Confronting Violence in Contemporary Prose Writing from the North of Ireland
Chapter 7: Aesthetics of Violence in Contemporary Irish Short Fiction
Aesthetics of Violence in Contemporary Irish Short Fiction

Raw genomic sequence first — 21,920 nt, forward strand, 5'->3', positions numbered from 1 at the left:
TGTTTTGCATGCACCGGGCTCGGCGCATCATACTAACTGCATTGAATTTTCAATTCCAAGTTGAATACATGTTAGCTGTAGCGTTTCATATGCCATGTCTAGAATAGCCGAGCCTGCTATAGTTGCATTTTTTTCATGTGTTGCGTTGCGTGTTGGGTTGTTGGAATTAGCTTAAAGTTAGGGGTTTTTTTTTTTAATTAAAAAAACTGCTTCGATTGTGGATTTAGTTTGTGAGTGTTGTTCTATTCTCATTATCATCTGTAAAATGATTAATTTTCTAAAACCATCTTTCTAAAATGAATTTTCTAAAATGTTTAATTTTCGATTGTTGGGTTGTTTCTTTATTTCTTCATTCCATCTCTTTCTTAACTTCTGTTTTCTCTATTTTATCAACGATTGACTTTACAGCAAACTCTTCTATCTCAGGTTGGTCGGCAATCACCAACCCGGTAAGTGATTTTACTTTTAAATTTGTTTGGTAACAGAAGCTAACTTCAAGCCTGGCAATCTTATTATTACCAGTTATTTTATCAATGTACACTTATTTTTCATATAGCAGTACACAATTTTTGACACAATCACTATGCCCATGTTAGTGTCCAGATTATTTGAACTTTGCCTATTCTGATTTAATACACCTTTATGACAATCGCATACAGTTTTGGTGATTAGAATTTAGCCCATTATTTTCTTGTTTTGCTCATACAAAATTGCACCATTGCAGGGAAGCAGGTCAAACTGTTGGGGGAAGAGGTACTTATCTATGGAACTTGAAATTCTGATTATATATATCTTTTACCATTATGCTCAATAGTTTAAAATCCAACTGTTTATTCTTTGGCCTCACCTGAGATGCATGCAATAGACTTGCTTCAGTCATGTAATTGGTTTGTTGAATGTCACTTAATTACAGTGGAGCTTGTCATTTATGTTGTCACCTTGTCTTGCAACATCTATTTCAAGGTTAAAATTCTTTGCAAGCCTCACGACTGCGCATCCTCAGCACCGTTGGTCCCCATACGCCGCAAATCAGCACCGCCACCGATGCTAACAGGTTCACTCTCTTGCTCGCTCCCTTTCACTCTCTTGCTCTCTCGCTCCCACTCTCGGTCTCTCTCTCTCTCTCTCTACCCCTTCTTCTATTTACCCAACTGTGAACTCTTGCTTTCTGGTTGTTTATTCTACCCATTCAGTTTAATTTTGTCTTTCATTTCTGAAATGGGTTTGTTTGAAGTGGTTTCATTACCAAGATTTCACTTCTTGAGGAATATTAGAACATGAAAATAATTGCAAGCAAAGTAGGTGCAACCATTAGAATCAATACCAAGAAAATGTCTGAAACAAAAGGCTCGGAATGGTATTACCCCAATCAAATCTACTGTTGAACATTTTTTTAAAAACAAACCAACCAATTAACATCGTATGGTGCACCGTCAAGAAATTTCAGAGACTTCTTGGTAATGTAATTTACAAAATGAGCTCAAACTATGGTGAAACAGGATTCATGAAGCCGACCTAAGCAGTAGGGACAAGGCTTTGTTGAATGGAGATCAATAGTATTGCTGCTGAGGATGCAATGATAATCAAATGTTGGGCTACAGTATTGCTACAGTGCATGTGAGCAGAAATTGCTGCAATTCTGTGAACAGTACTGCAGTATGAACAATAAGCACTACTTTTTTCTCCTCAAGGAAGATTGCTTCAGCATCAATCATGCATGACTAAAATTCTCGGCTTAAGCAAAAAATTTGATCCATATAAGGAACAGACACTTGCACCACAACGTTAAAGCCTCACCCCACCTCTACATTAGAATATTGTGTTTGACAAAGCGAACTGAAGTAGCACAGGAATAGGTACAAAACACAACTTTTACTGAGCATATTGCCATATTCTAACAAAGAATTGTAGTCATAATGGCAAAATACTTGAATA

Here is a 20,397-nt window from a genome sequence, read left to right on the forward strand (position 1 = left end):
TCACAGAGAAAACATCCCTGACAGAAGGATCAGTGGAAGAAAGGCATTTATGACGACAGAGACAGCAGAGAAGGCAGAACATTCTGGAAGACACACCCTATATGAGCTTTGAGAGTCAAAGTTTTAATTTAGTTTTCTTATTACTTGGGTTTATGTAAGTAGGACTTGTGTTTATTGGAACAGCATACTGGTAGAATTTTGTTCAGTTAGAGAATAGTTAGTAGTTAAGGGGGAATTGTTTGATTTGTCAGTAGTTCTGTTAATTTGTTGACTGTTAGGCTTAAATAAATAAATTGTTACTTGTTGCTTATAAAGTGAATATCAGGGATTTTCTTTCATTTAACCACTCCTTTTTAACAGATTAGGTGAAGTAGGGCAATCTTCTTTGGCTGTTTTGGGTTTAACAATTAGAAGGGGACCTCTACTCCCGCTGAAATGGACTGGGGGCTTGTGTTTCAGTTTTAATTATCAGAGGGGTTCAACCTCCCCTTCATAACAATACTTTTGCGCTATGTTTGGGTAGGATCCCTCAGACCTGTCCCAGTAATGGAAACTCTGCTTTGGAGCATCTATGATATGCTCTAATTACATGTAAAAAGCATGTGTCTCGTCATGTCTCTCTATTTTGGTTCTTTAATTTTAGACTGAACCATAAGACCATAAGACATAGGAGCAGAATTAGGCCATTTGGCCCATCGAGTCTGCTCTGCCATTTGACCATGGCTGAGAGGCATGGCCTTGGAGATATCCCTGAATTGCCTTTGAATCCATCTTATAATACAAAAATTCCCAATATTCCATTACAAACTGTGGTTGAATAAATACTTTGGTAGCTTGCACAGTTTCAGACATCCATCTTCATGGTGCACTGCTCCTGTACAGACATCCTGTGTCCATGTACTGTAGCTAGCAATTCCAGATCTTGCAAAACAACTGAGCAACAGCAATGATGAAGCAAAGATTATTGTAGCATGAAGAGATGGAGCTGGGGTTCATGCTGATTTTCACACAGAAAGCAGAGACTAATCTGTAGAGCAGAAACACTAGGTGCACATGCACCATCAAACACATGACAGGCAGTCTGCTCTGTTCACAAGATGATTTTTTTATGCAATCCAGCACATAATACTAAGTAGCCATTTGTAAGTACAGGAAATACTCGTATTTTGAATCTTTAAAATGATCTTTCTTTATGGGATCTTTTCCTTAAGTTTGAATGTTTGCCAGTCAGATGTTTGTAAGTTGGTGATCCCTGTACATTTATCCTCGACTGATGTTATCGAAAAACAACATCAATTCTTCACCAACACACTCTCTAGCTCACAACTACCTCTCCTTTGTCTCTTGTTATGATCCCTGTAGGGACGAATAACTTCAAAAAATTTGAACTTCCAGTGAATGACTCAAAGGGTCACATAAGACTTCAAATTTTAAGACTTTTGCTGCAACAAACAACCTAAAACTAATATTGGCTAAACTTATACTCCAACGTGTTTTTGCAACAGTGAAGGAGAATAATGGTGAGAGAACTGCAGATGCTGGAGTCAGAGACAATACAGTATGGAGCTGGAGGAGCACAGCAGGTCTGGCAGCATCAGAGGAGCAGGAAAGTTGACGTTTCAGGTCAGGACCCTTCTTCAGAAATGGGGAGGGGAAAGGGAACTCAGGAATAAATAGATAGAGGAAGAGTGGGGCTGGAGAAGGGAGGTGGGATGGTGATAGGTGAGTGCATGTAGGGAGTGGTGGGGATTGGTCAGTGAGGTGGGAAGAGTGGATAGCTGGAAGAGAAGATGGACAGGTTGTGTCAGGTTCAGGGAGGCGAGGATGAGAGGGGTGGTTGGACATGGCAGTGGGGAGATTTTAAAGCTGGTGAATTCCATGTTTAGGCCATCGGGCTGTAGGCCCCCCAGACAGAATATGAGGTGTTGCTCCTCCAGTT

‘They haven’t gone away you know.’ This statement, uttered by Gerry Adams in 1995 in response to a member of the crowd asking him to ‘bring back the IRA’, has entered common parlance to the extent that it is frequently used in media headlines to refer to anything from a potential Fianna Fáil political comeback to English Premier League football.1 Considered in the context in which Adams uttered it, the phrase is often taken to be a provocative one, suggesting that the IRA were waiting in the wings for an encore that Sinn Féin could usher on stage at any time they didn’t get their way politically. This is to ignore the perspicacity of the statement behind Adams’ wry humour, however, since a place which has been locked into a vicious war for three decades does not transform overnight into a haven of peace and the actors of that conflict do not just disappear. It is no surprise then that violence continues to simmer and erupt every so often as old tensions rise to the surface and it is certainly not unexpected to detect an ongoing engagement with violence in the contemporary Irish short story which has, as Michael L. Storey informs us in his monograph entitled Representing the Troubles in Irish Short Fiction, from 1920 onwards, ‘recorded the shifting attitudes of the Irish toward every aspect of the Troubles: nationalist ideology, armed rebellion...
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